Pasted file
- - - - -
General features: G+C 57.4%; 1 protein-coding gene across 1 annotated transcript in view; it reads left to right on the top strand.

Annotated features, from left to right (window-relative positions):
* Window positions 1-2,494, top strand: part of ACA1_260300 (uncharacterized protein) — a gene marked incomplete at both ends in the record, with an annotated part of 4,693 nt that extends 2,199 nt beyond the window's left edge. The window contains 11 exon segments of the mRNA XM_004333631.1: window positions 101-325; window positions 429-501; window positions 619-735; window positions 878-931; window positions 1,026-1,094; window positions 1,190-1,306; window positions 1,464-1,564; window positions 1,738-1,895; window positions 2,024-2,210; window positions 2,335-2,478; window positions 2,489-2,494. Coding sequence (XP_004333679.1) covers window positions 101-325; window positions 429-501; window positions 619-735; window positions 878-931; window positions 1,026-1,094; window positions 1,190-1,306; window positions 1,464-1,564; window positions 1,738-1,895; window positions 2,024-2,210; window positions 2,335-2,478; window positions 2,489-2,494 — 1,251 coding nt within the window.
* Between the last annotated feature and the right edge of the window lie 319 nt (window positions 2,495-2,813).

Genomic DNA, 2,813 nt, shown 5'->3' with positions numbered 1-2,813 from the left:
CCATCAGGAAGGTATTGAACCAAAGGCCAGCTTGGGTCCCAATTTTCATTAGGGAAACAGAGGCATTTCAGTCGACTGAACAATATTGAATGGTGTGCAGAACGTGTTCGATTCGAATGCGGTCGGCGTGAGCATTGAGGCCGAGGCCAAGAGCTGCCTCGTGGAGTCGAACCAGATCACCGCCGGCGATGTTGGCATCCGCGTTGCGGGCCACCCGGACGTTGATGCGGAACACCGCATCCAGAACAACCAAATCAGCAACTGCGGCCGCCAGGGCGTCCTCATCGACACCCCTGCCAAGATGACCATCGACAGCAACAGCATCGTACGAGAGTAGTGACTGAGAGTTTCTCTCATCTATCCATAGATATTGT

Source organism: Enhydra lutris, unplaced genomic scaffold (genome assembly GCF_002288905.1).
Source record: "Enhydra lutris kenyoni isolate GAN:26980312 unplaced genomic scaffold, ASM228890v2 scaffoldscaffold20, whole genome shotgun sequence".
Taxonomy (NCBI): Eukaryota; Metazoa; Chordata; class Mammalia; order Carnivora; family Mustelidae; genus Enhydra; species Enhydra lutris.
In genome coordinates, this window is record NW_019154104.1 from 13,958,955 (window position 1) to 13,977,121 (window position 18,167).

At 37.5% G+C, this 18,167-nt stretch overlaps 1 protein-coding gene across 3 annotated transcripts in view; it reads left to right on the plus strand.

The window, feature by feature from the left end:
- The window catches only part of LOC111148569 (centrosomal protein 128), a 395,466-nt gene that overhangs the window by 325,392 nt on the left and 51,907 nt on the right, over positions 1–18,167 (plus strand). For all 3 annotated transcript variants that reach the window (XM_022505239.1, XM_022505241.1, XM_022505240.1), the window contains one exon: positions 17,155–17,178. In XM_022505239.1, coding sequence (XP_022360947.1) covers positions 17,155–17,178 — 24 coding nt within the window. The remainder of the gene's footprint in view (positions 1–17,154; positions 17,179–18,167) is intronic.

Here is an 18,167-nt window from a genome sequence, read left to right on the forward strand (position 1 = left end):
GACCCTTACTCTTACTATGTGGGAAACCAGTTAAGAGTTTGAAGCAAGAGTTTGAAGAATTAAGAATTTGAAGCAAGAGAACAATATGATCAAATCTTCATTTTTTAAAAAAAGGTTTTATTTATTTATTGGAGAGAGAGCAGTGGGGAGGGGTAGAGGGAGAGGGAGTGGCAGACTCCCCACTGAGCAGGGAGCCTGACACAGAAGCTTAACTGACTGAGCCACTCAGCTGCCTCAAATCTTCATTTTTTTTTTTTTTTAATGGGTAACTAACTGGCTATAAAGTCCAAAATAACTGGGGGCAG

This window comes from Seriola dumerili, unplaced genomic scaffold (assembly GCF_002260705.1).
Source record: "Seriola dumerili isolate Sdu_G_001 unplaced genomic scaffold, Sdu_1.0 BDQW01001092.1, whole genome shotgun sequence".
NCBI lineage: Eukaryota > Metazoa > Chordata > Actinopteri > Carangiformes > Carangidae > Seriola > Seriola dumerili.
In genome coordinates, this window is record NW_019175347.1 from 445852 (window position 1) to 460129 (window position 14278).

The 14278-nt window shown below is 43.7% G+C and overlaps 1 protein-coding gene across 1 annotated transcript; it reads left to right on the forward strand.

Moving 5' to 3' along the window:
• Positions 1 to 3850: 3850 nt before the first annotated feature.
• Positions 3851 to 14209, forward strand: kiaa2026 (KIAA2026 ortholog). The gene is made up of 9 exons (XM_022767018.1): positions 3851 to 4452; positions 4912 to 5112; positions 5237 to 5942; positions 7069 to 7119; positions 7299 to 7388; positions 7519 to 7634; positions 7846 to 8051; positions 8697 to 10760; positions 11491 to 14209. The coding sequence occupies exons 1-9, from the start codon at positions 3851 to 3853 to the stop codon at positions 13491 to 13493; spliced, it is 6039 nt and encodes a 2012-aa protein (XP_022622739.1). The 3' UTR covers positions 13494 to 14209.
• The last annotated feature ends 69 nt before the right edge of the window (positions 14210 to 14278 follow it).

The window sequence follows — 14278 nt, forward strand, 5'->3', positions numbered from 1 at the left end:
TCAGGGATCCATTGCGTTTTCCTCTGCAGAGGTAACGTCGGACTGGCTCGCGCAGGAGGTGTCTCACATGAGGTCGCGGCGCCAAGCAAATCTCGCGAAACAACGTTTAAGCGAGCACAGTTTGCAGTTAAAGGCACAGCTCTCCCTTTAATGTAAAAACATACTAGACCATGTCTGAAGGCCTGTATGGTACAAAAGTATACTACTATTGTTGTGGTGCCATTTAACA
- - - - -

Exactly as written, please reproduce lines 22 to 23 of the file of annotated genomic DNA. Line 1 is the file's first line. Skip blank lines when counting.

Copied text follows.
• Positions 1 to 3850: 3850 nt before the first annotated feature.
• Positions 3851 to 14209, forward strand: kiaa2026 (KIAA2026 ortholog). The gene is made up of 9 exons (XM_022767018.1): positions 3851 to 4452; positions 4912 to 5112; positions 5237 to 5942; positions 7069 to 7119; positions 7299 to 7388; positions 7519 to 7634; positions 7846 to 8051; positions 8697 to 10760; positions 11491 to 14209. The coding sequence occupies exons 1-9, from the start codon at positions 3851 to 3853 to the stop codon at positions 13491 to 13493; spliced, it is 6039 nt and encodes a 2012-aa protein (XP_022622739.1). The 3' UTR covers positions 13494 to 14209.